• “Grover Gardner, a Publishers Weekly Narrator of the Year (2005), skillfully voices Boyle’s lauded fictional account of Frank Lloyd Wright, as told through the experiences of four women who loved him. A Library Journal pick for Best Audiobooks of 2009.”

    Library Journal

  • New York Times Bestseller
  • A Library Journal Best Audiobook of 2009
  • A San Francisco Chronicle Best Book of 2009

Listener Opinions

  • 1 out of 51 out of 51 out of 51 out of 51 out of 5 Connie | 2/9/2014

    " YUCK! Horribly written story. "

  • 2 out of 52 out of 52 out of 52 out of 52 out of 5 Kirsten | 1/28/2014

    " tells the story of 3 of Frank's women - leaving out his first wife. read this book after Loving Frank - which focuses on only his mistriss (N. Horan) - and it was difficult to get used to Boyle's devices. "

  • 1 out of 51 out of 51 out of 51 out of 51 out of 5 Katy White | 1/17/2014

    " Thank goodness for women's lib. "

  • 5 out of 55 out of 55 out of 55 out of 55 out of 5 Jane | 1/15/2014

    " Fascinating book about Frank Lloyd Wright as told through the eyes of his Japanese-American apprentice Tadashi. The narrator recounts the stories of the four women in Wright's life. Employing a rarely used plotting device, the narrative works backward in time. You would think knowing the story of one woman would spoil the story of his previous paramour, but Boyle carries this off with aplomb. It is, however, jarring, when the point of view unaccountably shifts from Tadashi's first person recollection to a third person omniscient viewpoint, during which Tadashi is entirely forgotten. "

  • 2 out of 52 out of 52 out of 52 out of 52 out of 5 Barbara | 1/11/2014

    " Disappointing. I still think he's a good writer, but I didn't like the way the book was structured. "

  • 3 out of 53 out of 53 out of 53 out of 53 out of 5 Bridgett | 1/6/2014

    " pretty good read...and interesting. i knew next to nothing about Wright before this. "

  • 5 out of 55 out of 55 out of 55 out of 55 out of 5 Melinda | 1/3/2014

    " The Women is historical fiction at its best. The story, narrated by a Japanese apprentice, relates the four marriages of famed architect Frank Lloyd Wright. Based on actual events, the author unravels the story backward in time, with each woman encroaching on the life of her predecessor. Wright was a great architect but a terrible husband. His choice of women and his flaunting of the morals and traditions of his day make this a fascinating and entertaining read. "

  • 3 out of 53 out of 53 out of 53 out of 53 out of 5 Eve Perlman | 12/31/2013

    " way to long!!! "

  • 2 out of 52 out of 52 out of 52 out of 52 out of 5 Kristina Hoerner | 11/13/2013

    " This novel covers three relationships in Frank Lloyd Wright's life starting with his third wife and working backward to the woman he left his first wife for. I did not enjoy this book as much as Loving Frank. It was slower going for me and none of the characters were particularly likable. "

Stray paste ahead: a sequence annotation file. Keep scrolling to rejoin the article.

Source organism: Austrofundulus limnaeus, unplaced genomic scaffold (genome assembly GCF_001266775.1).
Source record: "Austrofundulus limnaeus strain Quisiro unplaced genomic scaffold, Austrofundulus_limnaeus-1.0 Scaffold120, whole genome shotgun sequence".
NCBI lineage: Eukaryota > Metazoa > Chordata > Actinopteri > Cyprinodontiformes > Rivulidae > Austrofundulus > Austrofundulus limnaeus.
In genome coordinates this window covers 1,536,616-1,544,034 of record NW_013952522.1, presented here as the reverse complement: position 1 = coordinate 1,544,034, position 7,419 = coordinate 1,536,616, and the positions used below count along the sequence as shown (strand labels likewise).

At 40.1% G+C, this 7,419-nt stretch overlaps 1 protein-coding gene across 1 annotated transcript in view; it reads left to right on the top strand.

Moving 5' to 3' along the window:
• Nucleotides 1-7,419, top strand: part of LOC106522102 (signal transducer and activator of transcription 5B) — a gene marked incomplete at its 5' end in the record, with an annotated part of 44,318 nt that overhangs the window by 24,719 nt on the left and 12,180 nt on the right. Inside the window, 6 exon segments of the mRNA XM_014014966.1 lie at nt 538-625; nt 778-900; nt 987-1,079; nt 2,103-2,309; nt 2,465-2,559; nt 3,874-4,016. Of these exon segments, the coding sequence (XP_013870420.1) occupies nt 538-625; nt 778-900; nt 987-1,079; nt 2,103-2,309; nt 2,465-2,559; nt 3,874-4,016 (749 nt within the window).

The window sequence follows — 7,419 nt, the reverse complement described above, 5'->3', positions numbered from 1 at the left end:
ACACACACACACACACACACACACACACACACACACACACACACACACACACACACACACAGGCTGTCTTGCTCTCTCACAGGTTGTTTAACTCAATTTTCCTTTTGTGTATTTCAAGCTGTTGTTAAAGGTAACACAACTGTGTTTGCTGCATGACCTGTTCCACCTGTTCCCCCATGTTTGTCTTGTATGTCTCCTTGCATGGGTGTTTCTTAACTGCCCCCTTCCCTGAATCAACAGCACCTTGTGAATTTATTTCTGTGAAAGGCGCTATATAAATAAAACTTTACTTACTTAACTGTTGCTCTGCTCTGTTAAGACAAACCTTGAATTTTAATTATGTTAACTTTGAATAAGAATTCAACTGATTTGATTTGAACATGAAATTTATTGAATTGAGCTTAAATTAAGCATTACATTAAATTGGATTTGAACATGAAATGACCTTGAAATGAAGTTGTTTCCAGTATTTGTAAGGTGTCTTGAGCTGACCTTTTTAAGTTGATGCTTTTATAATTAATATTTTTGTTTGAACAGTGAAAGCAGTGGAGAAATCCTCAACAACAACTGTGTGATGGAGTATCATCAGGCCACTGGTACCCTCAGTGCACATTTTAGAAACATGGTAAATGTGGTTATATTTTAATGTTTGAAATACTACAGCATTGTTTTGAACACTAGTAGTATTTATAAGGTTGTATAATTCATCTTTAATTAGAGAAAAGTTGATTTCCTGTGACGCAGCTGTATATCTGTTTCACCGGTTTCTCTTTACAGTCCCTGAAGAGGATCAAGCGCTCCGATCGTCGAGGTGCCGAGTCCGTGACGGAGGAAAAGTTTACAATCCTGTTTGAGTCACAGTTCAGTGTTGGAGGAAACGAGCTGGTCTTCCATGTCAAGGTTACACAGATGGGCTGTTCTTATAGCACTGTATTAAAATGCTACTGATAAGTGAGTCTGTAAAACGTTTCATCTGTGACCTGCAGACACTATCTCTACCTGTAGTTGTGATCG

• 3 out of 53 out of 53 out of 53 out of 53 out of 5 Pauline | 11/13/2013

    " 3 stars. I liked it. I didn't care for the other inwhich Boyle tells the stories but overall it was a nice followup to Loving Frank by Nancy Horan! "

  • 3 out of 53 out of 53 out of 53 out of 53 out of 5 Falene | 11/11/2013

    " After reading Loving Frank, this was long and drawn out. Did not like the narrator's voice - didn't ring true - would have rather it just have been told as a story without his interjections. But it did give some more background into an intersting life "

  • 4 out of 54 out of 54 out of 54 out of 54 out of 5 Sarah | 9/16/2013

    " I had *no* idea that Frank Lloyd Wright's life was so scandalous. I feel like a bit of a failure as a Wisconsinite. ;) "

  • 4 out of 54 out of 54 out of 54 out of 54 out of 5 Kari Coughlon | 7/12/2013

    " A look at the lives and tribulations of Frank Lloyd Wright's different "wives" and his wreck of a life. His life is like a bad reality TV show that you just can't stop watching, I am addicted. "

  • 2 out of 52 out of 52 out of 52 out of 52 out of 5 Allison | 6/20/2013

    " Well, Frank Lloyd Wright was clearly insane. So were the women in his life. I didn't so much enjoy the author's writing style. He tended to belabor things a little beyond what I could tolerate. "

  • 2 out of 52 out of 52 out of 52 out of 52 out of 5 Shea | 5/27/2013

    " Okay, so I didn't really finish it, but I don't intend to so it goes in the 'read' file. It was hard to read about the constant dysfunction of architect Frank Lloyd Wright and the women in his life. I guess I wasn't in the mood for that kind of story because it felt like it might never end. "

  • 3 out of 53 out of 53 out of 53 out of 53 out of 5 Beth Atkins | 5/15/2012

    " As with Road to Wellville and The Inner Circle, Boyle take facts and other biographical information and creates a fictionalized account of the life of Frank Lloyd Wright. Fascinating and filled with little bits and factoids that make me want to know more. "